White House Chief of Staff John Kelly listens to local and state officials during a meeting Feb. 12. Photo: Chip Somodevilla/Getty Images

Chief of Staff John Kelly's White House enemies are ready to use FBI Director Chris Wray's testimony as a weapon: "Wray’s FBI timeline makes one thing clear: the Kelly coverup is unraveling right before our eyes," a White House official says.

Kelly’s allies insist he knew nothing about the domestic violence until the Daily Mail story and that former White House aide Rob Porter misled Kelly to get the positive statement. (Porter denies this and tells associates he gave Kelly a full picture of what would be in the story, and denied the more serious accusations of physical abuse.)

Kelly’s story — that he acted immediately and decisively “within 40 minutes” to terminate Porter last Tuesday night — is also undermined by what multiple White House officials told reporters in real time. They said on Wednesday that nobody asked Porter to resign and in fact several senior officials asked him to “stay and fight.”

Why this matters: Kelly had overseen relative calm among White House staff since his appointment. The bungled response to allegations of abuse by Porter has thrown that into disarray.

Go deeper: How the FBI director contradicted the White House on the Porter timeline

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Updated 1 hour ago - Politics & Policy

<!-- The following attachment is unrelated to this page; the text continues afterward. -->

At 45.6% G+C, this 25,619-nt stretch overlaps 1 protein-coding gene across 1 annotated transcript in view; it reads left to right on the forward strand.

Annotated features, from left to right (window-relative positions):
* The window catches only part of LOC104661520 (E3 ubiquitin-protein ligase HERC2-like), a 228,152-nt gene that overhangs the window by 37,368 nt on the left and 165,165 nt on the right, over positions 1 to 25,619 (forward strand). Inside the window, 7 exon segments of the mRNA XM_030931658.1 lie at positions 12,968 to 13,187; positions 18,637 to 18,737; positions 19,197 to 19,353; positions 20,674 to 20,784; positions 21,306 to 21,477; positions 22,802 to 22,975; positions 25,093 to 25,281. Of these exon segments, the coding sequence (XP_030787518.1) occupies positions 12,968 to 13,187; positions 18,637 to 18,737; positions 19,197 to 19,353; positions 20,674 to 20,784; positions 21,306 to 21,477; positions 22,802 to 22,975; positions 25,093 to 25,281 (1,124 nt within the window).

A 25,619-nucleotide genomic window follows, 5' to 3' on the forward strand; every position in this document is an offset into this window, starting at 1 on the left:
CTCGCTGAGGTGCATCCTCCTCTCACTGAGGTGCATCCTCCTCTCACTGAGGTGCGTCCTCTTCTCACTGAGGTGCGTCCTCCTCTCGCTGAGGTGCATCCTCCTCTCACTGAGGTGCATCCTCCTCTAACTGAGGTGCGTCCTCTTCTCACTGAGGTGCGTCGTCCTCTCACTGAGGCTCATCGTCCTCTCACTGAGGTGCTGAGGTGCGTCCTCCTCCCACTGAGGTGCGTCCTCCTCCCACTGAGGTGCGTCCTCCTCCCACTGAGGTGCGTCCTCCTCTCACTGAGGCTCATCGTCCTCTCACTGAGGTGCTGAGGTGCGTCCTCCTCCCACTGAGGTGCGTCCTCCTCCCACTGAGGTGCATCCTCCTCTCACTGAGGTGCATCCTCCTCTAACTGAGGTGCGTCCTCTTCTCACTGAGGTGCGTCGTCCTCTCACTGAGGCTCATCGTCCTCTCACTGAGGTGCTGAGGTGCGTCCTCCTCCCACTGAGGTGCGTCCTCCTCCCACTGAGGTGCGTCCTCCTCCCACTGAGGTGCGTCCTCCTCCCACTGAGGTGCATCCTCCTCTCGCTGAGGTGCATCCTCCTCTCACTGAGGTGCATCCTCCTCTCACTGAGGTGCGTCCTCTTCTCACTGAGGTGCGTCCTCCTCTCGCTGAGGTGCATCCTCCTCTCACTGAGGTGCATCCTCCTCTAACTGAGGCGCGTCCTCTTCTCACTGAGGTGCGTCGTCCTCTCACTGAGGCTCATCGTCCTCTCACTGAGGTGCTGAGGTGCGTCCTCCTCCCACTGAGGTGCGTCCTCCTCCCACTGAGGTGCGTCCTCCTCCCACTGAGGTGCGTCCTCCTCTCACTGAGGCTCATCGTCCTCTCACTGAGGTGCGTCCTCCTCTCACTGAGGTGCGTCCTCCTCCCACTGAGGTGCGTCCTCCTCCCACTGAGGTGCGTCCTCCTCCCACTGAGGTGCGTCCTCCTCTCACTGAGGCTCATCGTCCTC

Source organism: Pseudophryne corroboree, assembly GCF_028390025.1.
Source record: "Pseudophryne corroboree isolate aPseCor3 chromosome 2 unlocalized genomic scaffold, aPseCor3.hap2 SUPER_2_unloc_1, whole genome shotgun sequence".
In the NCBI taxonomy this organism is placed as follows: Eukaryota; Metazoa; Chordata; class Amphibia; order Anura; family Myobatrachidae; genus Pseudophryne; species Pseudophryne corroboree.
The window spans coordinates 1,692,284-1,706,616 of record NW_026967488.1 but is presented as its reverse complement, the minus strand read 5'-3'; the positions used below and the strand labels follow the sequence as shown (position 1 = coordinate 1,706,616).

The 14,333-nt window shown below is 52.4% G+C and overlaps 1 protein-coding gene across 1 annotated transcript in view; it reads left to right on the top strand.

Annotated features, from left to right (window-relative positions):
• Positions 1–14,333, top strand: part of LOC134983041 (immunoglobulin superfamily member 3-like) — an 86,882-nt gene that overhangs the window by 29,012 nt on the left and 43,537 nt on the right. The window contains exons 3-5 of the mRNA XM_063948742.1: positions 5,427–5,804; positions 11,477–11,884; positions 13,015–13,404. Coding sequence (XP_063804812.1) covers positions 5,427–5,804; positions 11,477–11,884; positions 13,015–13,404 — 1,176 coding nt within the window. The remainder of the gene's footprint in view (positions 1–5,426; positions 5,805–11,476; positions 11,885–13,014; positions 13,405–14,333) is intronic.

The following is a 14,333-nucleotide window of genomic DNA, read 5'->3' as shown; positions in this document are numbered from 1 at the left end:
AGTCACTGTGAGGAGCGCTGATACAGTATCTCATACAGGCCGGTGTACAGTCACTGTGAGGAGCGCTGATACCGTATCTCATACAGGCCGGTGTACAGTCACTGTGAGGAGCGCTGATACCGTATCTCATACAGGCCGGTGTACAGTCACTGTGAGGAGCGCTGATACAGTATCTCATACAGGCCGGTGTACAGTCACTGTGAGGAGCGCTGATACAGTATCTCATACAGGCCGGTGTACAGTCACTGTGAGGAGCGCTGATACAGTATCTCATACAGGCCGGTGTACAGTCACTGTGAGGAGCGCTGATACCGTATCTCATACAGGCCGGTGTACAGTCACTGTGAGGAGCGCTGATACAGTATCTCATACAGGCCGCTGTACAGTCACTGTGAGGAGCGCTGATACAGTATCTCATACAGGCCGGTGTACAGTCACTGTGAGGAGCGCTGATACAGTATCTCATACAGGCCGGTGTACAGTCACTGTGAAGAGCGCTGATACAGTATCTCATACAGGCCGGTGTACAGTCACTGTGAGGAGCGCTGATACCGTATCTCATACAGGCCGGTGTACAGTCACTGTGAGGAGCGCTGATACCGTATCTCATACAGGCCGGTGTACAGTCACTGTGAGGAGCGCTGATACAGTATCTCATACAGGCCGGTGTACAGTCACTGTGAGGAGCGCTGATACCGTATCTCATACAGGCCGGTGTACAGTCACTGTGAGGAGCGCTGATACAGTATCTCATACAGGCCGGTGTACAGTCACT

Coronavirus dashboard

Illustration: Aïda Amer/Axios

  1. Politics: Senate Democrats block vote on McConnell's targeted COVID relief bill McConnell urges White House not to strike stimulus deal before election.
  2. Economy: Why the stimulus delay isn't a crisis (yet).
  3. Health: Studies show drop in COVID death rate — The next wave is gaining steam — The overwhelming aftershocks of the pandemic.
  4. Education: Schools haven't become hotspots — San Francisco public schools likely won't reopen before the end of the year.

Senate Democrats block vote on McConnell's targeted COVID relief bill

Photo: Stefani Reynolds/Getty Images

Senate Democrats on Wednesday blocked a vote on Republicans' $500 billion targeted COVID-19 relief bill, a far less comprehensive package than the $1.8 trillion+ deal currently being negotiated between the Trump administration and House Democrats.

Why it matters: There's little appetite in the Senate for a stimulus bill with a price tag as large as what President Trump and House Speaker Nancy Pelosi have been calling for. Senate Majority Leader Mitch McConnell's (R-Ky.) "skinny" proposal was mostly seen as a political maneuver, as it had little chance of making it out of the Senate.

The hazy line between politics and influence campaigns

Illustration: Aïda Amer/Axios

The recent firestorm over the New York Post’s publication of stories relying on data from a hard drive allegedly belonging to Hunter Biden shows the increasingly hazy line between domestic political “dirty tricks” and a foreign-sponsored disinformation operation.

Why it matters: This haziness could give determined actors cover to conduct influence operations aimed at undermining U.S. democracy through channels that just look like old-fashioned hard-nosed politics.